We know that different types of exercise protocols are beneficial to the fatty liver and insulin resistance (Gauthier et al., 2003; Marques et al.; Schultz et al.). The mechanism by which exercise may lead to the benefits is related to, at least in part, the use of fat as fuel for fat oxidation during exercise (Helge, 2002). In diet-induced obese mice, the exercise combined with a calorie restriction was more significant in reducing adiposity than calorie restriction or just exercise. Dietary restriction and exercise - whatever the type - appear to be an excellent strategy for the control of obesity (Aucott et al., 2004; Poobalan et al., 2004).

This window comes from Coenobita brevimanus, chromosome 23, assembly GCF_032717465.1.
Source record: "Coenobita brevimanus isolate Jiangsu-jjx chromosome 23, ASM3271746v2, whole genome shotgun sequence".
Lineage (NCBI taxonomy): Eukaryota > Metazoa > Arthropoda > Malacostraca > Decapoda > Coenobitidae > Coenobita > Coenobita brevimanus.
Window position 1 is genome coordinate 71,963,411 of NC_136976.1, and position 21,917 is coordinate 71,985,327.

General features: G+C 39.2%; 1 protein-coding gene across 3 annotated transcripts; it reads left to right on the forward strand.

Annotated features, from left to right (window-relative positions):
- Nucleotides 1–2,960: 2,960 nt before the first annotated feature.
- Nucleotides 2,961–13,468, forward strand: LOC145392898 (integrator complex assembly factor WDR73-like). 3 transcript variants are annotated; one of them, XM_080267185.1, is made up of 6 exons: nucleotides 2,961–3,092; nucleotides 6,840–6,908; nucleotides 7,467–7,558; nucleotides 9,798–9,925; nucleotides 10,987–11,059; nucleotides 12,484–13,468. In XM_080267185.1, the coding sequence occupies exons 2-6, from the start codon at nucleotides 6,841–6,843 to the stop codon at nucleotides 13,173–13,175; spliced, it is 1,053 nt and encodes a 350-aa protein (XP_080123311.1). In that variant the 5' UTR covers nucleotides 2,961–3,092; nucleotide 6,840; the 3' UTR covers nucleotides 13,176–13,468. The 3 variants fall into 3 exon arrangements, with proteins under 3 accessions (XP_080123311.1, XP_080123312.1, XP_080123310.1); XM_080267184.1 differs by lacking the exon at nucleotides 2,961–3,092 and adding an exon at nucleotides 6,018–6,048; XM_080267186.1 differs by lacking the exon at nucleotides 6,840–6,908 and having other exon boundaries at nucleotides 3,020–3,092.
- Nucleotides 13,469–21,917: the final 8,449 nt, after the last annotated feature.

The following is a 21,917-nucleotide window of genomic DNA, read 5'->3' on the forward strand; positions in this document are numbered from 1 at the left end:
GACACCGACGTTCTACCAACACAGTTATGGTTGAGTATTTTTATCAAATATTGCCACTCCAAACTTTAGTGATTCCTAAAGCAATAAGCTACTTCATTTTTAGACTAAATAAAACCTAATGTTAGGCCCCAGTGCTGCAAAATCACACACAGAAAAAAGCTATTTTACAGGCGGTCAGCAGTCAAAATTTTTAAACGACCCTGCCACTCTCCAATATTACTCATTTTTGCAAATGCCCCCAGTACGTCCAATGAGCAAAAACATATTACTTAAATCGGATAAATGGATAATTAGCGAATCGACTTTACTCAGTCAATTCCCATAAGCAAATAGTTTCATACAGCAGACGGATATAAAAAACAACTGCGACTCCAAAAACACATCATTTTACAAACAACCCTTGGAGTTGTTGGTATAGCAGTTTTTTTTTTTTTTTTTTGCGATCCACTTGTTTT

The composition of the adipose tissue is a determinant of metabolic activity and responds to environmental changes (Yang & Smith, 2007). In the current study, we saw a greater number of smaller adipocytes in the trained mice, but a lesser number of large adipocytes in the untrained mice, which could be explained because the increased lipolysis, and attenuated lipogenesis, due to the exercise training.

The high-fat diet was associated with an increased visceral adiposity in the non-trained animals. In the trained animals, HIIT was effective in reducing the visceral adiposity. The lipoprotein lipase activity increases with exercise and is responsible for releasing the fatty acids of lipoproteins, promoting an imbalance between the consumption of high-fat diet and the effects caused by exercise (Schrauwen & Westerterp, 2000). Options for the control of obesity and reduced hepatic steatosis in the obese population may be complemented with different types of exercise protocols (Tock et al., 2006). As demonstrated, HIIT has been effective in reducing hepatic steatosis in obese animals.